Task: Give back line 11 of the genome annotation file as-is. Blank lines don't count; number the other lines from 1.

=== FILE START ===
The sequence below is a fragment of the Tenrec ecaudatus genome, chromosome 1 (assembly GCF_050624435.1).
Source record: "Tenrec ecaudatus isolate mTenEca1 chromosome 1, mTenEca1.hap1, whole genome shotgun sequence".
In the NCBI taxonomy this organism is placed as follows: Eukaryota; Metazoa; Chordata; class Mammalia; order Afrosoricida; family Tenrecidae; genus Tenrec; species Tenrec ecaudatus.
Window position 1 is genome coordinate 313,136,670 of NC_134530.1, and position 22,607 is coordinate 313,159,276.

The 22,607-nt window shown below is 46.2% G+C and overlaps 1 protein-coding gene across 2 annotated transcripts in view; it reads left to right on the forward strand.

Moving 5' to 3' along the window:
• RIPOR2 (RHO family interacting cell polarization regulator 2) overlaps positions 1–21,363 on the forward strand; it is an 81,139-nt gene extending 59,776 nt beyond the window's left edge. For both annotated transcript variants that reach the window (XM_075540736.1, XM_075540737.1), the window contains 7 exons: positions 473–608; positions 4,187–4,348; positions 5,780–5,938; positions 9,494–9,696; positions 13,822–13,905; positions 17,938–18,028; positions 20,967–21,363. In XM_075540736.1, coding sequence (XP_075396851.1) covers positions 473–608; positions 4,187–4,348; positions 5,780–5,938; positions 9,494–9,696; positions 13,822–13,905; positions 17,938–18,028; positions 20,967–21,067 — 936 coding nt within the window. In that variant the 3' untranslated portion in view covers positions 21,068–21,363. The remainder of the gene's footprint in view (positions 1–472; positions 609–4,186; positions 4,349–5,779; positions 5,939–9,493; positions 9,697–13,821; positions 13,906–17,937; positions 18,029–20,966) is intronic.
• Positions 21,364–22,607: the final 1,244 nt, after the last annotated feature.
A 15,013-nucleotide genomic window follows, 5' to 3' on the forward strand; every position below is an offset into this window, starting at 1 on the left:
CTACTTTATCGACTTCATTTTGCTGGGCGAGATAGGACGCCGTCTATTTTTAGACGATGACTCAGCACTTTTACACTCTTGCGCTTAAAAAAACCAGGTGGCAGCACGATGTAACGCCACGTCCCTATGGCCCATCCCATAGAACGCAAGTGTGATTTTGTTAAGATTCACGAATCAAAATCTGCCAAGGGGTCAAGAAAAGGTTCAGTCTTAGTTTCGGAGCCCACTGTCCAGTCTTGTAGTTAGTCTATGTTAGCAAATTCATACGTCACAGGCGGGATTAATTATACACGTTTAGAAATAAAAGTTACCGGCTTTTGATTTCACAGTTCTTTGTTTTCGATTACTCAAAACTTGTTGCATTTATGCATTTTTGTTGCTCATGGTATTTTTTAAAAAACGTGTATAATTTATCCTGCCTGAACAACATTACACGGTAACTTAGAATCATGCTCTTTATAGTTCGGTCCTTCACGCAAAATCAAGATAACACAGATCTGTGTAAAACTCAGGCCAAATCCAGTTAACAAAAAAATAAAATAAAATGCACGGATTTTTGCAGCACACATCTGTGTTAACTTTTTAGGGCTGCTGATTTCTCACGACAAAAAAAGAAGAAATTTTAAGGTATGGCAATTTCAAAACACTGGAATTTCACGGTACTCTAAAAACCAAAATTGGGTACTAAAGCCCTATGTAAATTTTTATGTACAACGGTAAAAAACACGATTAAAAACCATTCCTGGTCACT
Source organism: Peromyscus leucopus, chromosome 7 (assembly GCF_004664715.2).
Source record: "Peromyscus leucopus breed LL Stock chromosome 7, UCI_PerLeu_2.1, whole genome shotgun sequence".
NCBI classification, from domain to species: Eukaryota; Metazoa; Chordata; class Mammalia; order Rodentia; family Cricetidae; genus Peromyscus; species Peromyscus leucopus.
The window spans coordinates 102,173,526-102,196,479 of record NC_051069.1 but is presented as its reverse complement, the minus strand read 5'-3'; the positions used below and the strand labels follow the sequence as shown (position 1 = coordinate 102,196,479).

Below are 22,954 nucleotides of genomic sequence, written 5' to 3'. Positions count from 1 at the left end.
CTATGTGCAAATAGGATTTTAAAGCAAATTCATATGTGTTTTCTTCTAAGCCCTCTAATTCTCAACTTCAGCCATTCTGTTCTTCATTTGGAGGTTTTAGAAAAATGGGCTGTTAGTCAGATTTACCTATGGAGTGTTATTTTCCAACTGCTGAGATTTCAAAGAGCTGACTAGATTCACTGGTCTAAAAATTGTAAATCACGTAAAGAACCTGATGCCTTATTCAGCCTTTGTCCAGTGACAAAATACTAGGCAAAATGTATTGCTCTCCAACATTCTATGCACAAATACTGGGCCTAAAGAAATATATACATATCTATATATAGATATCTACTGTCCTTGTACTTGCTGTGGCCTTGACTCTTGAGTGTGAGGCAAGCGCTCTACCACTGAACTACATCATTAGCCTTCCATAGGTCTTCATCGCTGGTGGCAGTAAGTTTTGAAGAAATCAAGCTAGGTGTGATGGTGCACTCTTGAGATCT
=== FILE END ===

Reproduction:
Source organism: Peromyscus leucopus, chromosome 7 (assembly GCF_004664715.2).